Scottish Daily Mail

Stickto the rules of investing

- By Holly Black MONEY MAIL

THE all-singing, alldancing new super Isa is j ust days from launch. From July 1 i nvestors can put up to £15,000 a year in tax-free savings and investment­s.

This is a considerab­le boost to the current £11,880 limit and, critically, it is the first time investors can switch out of equity Isas into the cash equivalent­s.

For those investors keen to sell down some of their shares Isas into cash, the best one-year cash Isa rate currently available is 1.65pc from Tesco Bank.

Put in the full allowance and you’d receive interest of just £247.50 over a year. This means savers hoping for a better bounty will have to keep some exposure to stock market risk. But few people apart from the stock market sophistica­tes should consider using their whole allowance for investing.

There are a few golden rules for investing: spread your risk, dripfeed your money in and review your investment­s on a regular basis – twice a year at least.

Try to put your money across more than one fund. By investing in steps, you can build a balanced portfolio and minimise disruption to your investment­s.

A typically cautious investor seeking to protect their capital but keen to earn income should start with equity income funds and possibly add a dash of risk from an emerging markets fund.

Darius McDermott, managing director at Chelsea Financial Services fund broker, recommends the Threadneed­le UK Equity Alpha Income fund. It invests in big UK companies such as oil giant BP and insurers Aviva and Legal & General – businesses very adept at pumping out profits during all kinds of economic weather.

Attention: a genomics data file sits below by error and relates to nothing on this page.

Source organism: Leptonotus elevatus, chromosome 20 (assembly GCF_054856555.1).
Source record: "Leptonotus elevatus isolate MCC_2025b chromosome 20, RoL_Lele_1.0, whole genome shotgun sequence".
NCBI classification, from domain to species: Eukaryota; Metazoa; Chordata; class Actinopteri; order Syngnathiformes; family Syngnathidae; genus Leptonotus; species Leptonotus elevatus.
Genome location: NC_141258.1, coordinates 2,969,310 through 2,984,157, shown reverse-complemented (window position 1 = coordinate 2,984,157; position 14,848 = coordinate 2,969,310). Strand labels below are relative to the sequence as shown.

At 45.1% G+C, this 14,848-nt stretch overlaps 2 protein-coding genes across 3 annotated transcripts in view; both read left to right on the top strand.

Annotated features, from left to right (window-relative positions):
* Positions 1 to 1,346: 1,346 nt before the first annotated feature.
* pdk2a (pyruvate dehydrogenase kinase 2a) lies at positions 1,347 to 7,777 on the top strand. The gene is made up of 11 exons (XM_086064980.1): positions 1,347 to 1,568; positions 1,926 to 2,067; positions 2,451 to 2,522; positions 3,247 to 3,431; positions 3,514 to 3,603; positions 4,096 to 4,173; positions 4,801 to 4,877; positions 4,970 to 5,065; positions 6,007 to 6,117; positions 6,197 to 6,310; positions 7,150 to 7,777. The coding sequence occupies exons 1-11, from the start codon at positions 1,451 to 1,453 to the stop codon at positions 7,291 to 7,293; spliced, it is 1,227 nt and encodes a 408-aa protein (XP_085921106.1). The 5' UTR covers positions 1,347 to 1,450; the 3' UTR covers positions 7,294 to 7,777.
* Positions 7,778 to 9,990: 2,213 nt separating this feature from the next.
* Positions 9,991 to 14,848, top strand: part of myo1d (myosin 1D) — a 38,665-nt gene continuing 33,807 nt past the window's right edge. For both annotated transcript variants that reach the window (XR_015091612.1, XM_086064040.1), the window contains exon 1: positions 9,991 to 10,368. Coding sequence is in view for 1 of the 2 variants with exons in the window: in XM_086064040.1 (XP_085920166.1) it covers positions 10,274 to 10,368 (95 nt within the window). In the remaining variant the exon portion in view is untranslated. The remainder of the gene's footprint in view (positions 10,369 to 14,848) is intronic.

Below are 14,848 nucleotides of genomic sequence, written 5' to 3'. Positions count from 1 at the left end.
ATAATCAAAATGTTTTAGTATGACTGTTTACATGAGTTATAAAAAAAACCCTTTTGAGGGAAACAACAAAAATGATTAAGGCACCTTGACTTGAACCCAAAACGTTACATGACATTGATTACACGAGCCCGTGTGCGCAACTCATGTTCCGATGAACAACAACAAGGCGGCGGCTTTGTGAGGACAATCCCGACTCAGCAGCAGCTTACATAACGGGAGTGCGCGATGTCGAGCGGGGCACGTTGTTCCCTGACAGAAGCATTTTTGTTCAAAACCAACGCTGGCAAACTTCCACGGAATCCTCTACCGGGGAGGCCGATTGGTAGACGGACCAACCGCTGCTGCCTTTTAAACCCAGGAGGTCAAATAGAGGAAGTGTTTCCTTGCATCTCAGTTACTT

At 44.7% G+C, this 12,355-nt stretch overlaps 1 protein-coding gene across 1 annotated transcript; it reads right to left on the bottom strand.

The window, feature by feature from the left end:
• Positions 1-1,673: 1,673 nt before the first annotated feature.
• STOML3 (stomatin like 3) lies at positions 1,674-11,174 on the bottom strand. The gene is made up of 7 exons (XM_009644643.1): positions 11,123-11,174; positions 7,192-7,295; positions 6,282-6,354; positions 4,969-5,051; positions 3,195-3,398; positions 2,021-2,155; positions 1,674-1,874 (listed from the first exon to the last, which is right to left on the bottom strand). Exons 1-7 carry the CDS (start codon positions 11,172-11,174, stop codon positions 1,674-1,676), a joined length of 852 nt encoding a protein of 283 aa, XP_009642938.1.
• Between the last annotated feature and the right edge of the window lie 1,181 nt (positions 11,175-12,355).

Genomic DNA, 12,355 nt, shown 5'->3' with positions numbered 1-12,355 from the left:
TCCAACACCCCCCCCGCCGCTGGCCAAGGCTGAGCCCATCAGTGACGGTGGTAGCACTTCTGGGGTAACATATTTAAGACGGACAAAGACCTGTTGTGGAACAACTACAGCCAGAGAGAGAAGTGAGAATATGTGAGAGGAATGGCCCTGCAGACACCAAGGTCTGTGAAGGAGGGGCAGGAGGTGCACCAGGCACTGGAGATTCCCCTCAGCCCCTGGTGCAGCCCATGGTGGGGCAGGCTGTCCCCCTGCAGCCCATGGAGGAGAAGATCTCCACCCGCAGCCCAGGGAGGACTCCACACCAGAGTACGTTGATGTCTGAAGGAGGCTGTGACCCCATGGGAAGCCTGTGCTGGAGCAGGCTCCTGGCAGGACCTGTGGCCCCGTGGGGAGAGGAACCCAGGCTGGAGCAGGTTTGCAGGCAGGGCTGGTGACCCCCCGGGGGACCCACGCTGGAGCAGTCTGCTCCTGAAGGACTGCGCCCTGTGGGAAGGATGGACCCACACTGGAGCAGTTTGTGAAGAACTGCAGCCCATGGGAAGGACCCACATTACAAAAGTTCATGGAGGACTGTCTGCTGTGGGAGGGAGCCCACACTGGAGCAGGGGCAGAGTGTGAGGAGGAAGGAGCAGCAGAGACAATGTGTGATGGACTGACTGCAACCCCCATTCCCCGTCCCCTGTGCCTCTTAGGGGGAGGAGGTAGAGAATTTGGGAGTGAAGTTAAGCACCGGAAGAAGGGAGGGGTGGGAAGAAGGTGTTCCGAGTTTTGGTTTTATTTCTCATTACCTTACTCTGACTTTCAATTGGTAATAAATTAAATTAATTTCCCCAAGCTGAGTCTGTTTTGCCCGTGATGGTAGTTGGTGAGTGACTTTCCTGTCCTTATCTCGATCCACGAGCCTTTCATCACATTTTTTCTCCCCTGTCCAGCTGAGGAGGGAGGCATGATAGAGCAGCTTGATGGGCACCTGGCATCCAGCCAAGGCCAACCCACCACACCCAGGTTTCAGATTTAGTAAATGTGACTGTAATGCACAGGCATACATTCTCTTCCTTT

These firms are steady growers and good dividend payers. The fund’s annual dividend is currently 4.2pc. If you had invested £1,000 five years ago it would now be worth more than double – £2,223 – figures from Trustnet show.

The Invesco Perpetual Monthly Income Plus is another of McDermott’s fund tips, yielding 4.1pc.

The fund is spread across company shares and investment grade and high yield bonds.

An alternativ­e income fund is the slightly higher risk Henderson UK Property fund. This fund, investing in a mix of office blocks, warehouses and retail units generating income from commercial tenants, has a yield of 3.8pc.

The added risk comes from the fact property is a relatively illiquid asset which can be difficult to exit during economic turbulence.

For those happy to inject a degree of danger, the Lazard Emerging Markets fund could fit the bill says Ben Yearsley, head of investment research at online broker Charles Stanley Direct. Over the past five years, it would have turned your £1,000 into £1,676.

If you’re looking to grow your capital rather than seeking income, consider including a global equity fund to your portfolio. Artemis Income’s recent performanc­e has been a little shaky but it would have almost doubled your money over the past five years. This fund is invested mostly in UK shares,





80 with some European and US companies thrown in too.

Another top fund for growth investors is Standard Life GARS. It has been a fair performer and has grown by 46pc over the past five years.

Whether you are an income investor or growth investor, you could broaden your risk with an indexlinke­d gilt fund.

These invest in bonds issued by the Government which pay an interest rate linked to inflation.

Although bond funds have traditiona­lly been seen as a safe choice, there are question marks hanging over these at the moment. Fears of a bond sell off have plagued the market since late 2012. The Government’s policy of printing money to boost the economy, known as Quantitati­ve Easing, saw the Bank of England flood the economy with cash by buying bonds. This sent their value soaring.

Now that QE has come to an end, and the economy is back on the front foot, interest rates look set to rise soon.

When this happens, bond values will fall – and the interest paid out will seem less attractive.

However you decide to split your money, it is vital to review your investment­s regularly. Small blips are fine, but if there is a big shift in sentiment, you need to be aware.

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